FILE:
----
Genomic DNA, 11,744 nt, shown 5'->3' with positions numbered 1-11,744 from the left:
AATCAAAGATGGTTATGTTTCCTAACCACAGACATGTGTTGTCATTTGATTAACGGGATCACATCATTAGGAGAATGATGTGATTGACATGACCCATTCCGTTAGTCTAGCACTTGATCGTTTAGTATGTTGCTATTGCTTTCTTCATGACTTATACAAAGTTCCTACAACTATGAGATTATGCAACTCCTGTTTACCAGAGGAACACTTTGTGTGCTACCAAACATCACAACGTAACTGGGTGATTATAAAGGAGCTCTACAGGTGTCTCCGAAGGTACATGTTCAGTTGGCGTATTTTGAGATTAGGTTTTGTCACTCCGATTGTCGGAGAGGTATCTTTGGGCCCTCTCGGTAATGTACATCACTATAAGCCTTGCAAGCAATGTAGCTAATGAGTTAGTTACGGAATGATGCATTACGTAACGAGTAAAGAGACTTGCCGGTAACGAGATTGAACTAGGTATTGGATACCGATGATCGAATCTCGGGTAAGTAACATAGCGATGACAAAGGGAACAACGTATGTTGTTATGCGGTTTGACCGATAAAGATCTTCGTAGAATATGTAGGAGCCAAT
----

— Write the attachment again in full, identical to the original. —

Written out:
Genomic DNA, 11,744 nt, shown 5'->3' with positions numbered 1-11,744 from the left:
AATCAAAGATGGTTATGTTTCCTAACCACAGACATGTGTTGTCATTTGATTAACGGGATCACATCATTAGGAGAATGATGTGATTGACATGACCCATTCCGTTAGTCTAGCACTTGATCGTTTAGTATGTTGCTATTGCTTTCTTCATGACTTATACAAAGTTCCTACAACTATGAGATTATGCAACTCCTGTTTACCAGAGGAACACTTTGTGTGCTACCAAACATCACAACGTAACTGGGTGATTATAAAGGAGCTCTACAGGTGTCTCCGAAGGTACATGTTCAGTTGGCGTATTTTGAGATTAGGTTTTGTCACTCCGATTGTCGGAGAGGTATCTTTGGGCCCTCTCGGTAATGTACATCACTATAAGCCTTGCAAGCAATGTAGCTAATGAGTTAGTTACGGAATGATGCATTACGTAACGAGTAAAGAGACTTGCCGGTAACGAGATTGAACTAGGTATTGGATACCGATGATCGAATCTCGGGTAAGTAACATAGCGATGACAAAGGGAACAACGTATGTTGTTATGCGGTTTGACCGATAAAGATCTTCGTAGAATATGTAGGAGCCAAT